In the late 1960s, when I was a dedicated college newspaper editor and a lackadaisical college student, my version of Google was A. Walton Litz, chairman of the Princeton English department, and — by luck of the draw, I am sure — my undergraduate thesis adviser.
For most of my college career I spent more time in a day at 48 University Place, home of the Daily Princetonian, than I did in a week at McCosh Hall, site of most of the courses in my major, English.
But at the end of the fall semester, 1968, my duties at the newspaper ended, and for the first time in my college career my attention was focused on academics, especially the all-important undergraduate departmental thesis.
My choice of topic was one that you might expect from a newspaper editor suddenly trying to fake it as an English major — narrative technique. You could imagine an editor admonishing a reporter for submitting a story in the first-person — highly subjective — when objective news standards required a third-person narrator.
But I had absorbed enough from my occasional appearances at lectures and precepts over the previous three years to appreciate that the subject was richer than what any newspaper editor could imagine, and a field ripe with literary criticism. And I knew that my choice of novels showed the development of narrative technique running roughly in parallel with the development of the novel itself as a literary form: Jane Austen’s “Emma,” Henry James’ “The Ambassadors,” James Joyce’s “Portrait of the Artist as a Young Man,” and Robert Penn Warren’s “All the King’s Men” (all written from the point of view of a central consciousness).
That was the kernel of the thesis that I proposed to Professor Litz, a 1951 Princeton alumnus, a Rhodes Scholar, and a highly respected literary critic with a special interest in T.S. Eliot, James Joyce, Ezra Pound, and Wallace Stevens, among others. I summed up my thesis proposal and then sat back in the kind of awe that only an undergraduate can hold for a professor. Litz applauded the choices but cautioned me that I shouldn’t try to prove that one author had built upon an earlier author — that would be beyond the scope of a 60 to 80-page undergraduate thesis.
Then he flashed some of his encyclopedic mind, referring me to specific literary publications, with the month and year of a specific issue. Sometimes the article itself was not on target for my research, but rather it was a particular footnote in the article that was relevant.
Finally Litz proposed a path to the prize: Why not, he suggested in a way that boosted my confidence considerably, knock out a chapter a week in each of the first four weeks of the spring semester. That would mean that the body of my thesis would be done by around March 1, leaving three weeks to tweak it, refine it, and then type — yes, type — the final draft to be bound and submitted by March 21.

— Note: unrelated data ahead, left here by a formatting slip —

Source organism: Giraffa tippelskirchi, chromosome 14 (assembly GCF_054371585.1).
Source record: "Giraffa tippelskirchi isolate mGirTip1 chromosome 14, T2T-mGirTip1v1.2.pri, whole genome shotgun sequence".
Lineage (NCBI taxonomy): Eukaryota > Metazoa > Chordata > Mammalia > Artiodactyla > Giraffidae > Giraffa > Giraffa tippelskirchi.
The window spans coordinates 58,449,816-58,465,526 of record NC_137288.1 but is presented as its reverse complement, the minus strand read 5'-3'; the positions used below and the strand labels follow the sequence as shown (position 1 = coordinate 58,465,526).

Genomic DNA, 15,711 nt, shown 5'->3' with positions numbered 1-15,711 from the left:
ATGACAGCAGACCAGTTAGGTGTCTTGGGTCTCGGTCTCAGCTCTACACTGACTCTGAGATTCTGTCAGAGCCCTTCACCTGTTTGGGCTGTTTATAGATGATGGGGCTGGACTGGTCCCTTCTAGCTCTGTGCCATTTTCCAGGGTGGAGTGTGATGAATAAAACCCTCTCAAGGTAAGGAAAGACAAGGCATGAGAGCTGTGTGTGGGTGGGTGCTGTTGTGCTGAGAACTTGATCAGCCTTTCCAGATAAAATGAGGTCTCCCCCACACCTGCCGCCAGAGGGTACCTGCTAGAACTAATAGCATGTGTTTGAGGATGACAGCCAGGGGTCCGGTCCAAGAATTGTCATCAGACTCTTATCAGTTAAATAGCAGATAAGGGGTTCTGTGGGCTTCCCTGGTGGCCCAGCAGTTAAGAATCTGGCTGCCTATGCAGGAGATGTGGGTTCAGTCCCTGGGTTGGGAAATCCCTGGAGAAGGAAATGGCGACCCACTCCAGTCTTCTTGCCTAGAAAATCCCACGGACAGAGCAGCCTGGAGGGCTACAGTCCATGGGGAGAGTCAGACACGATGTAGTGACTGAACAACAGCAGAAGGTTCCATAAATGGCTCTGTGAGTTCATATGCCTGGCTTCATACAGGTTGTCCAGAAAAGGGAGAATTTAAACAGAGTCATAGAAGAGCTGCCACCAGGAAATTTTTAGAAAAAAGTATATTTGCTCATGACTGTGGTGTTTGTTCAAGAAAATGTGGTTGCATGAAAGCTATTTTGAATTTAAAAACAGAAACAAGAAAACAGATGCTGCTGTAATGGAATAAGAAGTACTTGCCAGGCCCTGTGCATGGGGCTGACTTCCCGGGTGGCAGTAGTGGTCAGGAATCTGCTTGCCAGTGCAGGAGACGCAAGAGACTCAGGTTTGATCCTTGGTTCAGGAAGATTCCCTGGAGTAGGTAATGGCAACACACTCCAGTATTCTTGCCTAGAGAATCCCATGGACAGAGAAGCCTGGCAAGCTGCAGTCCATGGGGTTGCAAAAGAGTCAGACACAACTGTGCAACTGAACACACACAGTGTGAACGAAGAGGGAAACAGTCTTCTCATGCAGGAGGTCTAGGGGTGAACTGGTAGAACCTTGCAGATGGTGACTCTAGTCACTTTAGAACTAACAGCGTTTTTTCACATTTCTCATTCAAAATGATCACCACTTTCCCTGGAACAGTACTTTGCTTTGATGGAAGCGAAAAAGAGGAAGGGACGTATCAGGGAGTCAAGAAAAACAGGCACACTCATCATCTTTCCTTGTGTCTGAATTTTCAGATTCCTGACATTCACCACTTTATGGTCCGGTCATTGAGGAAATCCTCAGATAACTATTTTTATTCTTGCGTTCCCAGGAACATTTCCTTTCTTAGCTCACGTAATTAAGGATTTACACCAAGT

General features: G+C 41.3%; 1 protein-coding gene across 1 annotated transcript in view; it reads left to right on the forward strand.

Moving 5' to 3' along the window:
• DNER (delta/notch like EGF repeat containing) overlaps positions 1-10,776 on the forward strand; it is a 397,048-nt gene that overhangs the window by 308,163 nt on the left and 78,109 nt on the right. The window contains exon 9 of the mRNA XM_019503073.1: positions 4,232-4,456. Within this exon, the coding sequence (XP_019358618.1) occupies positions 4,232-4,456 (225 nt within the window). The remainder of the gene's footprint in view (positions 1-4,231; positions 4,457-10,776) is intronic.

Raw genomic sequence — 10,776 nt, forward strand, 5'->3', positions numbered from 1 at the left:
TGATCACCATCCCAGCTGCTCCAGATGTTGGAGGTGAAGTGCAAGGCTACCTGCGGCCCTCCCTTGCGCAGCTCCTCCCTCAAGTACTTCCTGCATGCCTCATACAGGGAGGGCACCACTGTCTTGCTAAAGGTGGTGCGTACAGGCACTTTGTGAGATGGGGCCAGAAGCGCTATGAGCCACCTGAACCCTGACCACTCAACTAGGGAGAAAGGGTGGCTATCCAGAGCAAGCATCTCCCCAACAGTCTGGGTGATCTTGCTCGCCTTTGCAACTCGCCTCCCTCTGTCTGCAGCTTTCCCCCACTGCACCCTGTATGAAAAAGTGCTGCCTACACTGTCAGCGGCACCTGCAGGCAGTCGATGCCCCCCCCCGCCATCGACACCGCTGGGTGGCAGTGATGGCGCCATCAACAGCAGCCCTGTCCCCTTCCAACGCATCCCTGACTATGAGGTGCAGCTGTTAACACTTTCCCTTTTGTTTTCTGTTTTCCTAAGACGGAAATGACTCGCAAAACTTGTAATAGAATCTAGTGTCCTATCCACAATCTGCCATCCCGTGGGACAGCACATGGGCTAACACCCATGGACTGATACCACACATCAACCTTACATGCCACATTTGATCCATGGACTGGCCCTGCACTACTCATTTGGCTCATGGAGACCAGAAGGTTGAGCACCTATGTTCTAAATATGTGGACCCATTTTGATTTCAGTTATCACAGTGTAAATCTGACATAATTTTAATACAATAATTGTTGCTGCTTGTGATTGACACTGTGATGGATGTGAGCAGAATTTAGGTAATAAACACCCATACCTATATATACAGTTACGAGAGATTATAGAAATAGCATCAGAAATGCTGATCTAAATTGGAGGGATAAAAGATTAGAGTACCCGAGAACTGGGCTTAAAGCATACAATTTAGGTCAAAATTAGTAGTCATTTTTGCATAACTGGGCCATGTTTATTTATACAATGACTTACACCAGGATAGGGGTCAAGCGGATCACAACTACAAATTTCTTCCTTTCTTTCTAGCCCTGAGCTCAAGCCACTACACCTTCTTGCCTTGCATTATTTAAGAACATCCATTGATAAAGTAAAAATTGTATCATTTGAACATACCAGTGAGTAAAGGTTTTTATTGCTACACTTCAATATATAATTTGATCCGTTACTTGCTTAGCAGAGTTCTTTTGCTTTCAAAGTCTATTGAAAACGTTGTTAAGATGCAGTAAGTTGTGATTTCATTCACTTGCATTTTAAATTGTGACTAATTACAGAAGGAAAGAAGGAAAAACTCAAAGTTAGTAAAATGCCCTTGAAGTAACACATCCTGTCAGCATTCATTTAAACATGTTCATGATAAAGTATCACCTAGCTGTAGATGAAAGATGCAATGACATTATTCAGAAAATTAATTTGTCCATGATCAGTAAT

Amazingly I did it, just as Litz had suggested. Each Monday morning for four weeks in a row, I watched out the window of my dorm room in Little Hall. When I saw Litz walking across McCosh Walk to his office, I dashed out with a chapter in hand.
On the fourth Monday I turned over my final chapter. At that point, with the journalist’s sense of skepticism, I asked Litz if I was missing something. Most of my classmates were still agonizing over their senior theses. Can the thesis experience possibly be this easy, I asked. It seemed too good to be true.
Litz took a breath of his miniature cigar, and then slowly exhaled. It really is that easy, he said. None of what we do is hard. It’s a dirty little secret and academics don’t want to admit it.
I think back to Litz in part because of Edward Tenner’s article on page 25 of this issue on the history of academic searches in the days before Google, and in part because of the news of Litz’s death, on June 4, at the age of 84.
Not much of a fuss was made about Litz’s death. The university posted an obituary on its website, and the obituary generated two comments. Both were from people who had studied as graduate students under Litz. Both echoed some of my undergraduate awe.
Lee Van Valkenburgh was pursuing a Ph.D. thesis at the same time I was working on my undergraduate paper. After having “watched patiently as I rummaged about in Firestone Library for six months or so, trying and failing to narrow the topic to a manageable size,” Van Valkenburgh recalled, Litz offered some genial advice: “I’d really like to see a chapter in about two weeks. Just write it, and let’s see what we have.”
Victory Van Dyck Chase, a graduate student from the 1970s, recalled that “Walt was the best — always engaged, always supportive, always trying to help you make your professional hopes come true. He was smart, knowledgeable, thoughtful, and funny. Whatever his demons, Walt was always on the side of the angels.”
The lack of a memorial service for Litz, or even a gathering of old friends and colleagues, might be explained by those demons of Litz’s later years. I recall his name showing up in the police blotter a few times. If I were as sharp as Litz had been, I might be able to give you a specific date. But now, of course, you can just Google it.